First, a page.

RESULTS

    Effects of Various Types of Stresses on Short-term Memory

    A step-down avoidance test was performed to evaluate the effects of the various stress types on short-term memory. The results of the step-down avoidance test are shown in Fig. 1. The latency time was 291.95±7.19 seconds in the control group, 170.33±34.15 seconds in the restraint stress group, 216.87±21.74 seconds in the noise stress group, and 208.75±18.16 seconds in the cold stress group. The latency time was decreased in all the stress groups compared to that in the normal group (P<0.05), suggesting that these stresses caused a deterioration in short-term memory.

    Effects of Various Types of Stresses on CRF Expression in the Hippocampal Dentate Gyrus and Hypothalamic PVN

    Photomicrographs of CRF-positive cells in the hippocampal dentate gyrus are presented in Fig. 2 (left). The number of CRF-positive cells was 1.15±0.64/mm2 in the control group, 29.84±2.32/mm2 in the restraint stress group, 27.65±2.23/mm2 in the noise stress group, and 2.54±0.70/mm2 in the cold stress group. Photomicrographs of CRF-positive cells in the hypothalamic PVN are presented in Fig. 2 (right). The number of CRF-positive cells was 7.02±0.47/section in the control group, 69.95±5.50/section in the restraint stress group, 61.66±1.40/section in the noise stress group, and 32.58±2.23/section in the cold stress group. Results indicated that CRF expression in the hippocampal dentate gyrus and the hypothalamic PVN increased in all the stress groups compared to that in the control group (P<0.05). However, cold stress had a lesser enhancing effect on CRF expression than restraint or noise stress (P<0.05).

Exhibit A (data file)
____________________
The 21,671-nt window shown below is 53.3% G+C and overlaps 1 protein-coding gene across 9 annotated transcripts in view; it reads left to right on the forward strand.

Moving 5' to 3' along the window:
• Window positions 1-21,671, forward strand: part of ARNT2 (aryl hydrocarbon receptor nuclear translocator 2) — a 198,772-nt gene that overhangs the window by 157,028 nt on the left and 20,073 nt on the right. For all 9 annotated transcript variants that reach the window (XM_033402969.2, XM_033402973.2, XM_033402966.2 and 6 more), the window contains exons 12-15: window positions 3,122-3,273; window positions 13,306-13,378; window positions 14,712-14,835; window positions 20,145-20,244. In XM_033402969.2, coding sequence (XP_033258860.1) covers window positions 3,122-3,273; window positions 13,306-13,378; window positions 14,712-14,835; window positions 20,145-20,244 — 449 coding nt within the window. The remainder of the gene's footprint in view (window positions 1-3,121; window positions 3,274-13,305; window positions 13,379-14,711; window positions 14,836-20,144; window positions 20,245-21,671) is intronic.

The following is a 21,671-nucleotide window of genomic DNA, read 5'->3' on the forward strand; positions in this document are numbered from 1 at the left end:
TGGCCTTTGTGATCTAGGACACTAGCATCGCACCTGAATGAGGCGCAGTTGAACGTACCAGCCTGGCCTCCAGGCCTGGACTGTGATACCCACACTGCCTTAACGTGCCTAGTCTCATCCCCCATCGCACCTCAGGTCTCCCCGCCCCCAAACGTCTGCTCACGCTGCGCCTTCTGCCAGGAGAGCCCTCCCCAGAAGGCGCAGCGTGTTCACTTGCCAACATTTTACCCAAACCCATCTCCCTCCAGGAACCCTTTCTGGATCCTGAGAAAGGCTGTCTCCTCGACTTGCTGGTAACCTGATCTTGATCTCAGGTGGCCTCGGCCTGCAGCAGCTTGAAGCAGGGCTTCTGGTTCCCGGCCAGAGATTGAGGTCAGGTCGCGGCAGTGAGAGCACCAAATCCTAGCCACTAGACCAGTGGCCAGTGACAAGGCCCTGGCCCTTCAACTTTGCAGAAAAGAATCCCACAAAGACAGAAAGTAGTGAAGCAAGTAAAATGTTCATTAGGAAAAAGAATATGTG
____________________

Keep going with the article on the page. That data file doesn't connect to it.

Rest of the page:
Effects of Various Stress Types on Caspase-3 Expression in the Hippocampal Dentate Gyrus

    Photomicrographs of caspase-3-positive cells in the hippocampal dentate gyrus are shown in Fig. 3. The number of caspase-3-positive cells was 3.59±1.10/mm2 in the control group, 64.00±6.91/mm2 in the restraint stress group, 60.38±8.58/mm2 in the noise stress group, and 20.77±2.88/mm2 in the cold stress group. In the present results, the number of caspase-3-positive cells in the hippocampal dentate gyrus was increased in all the stress groups compared to that in the normal group (P<0.05). However, cold stress had a lesser enhancing effect on caspase-3 expression than restraint and noise stress (P<0.05).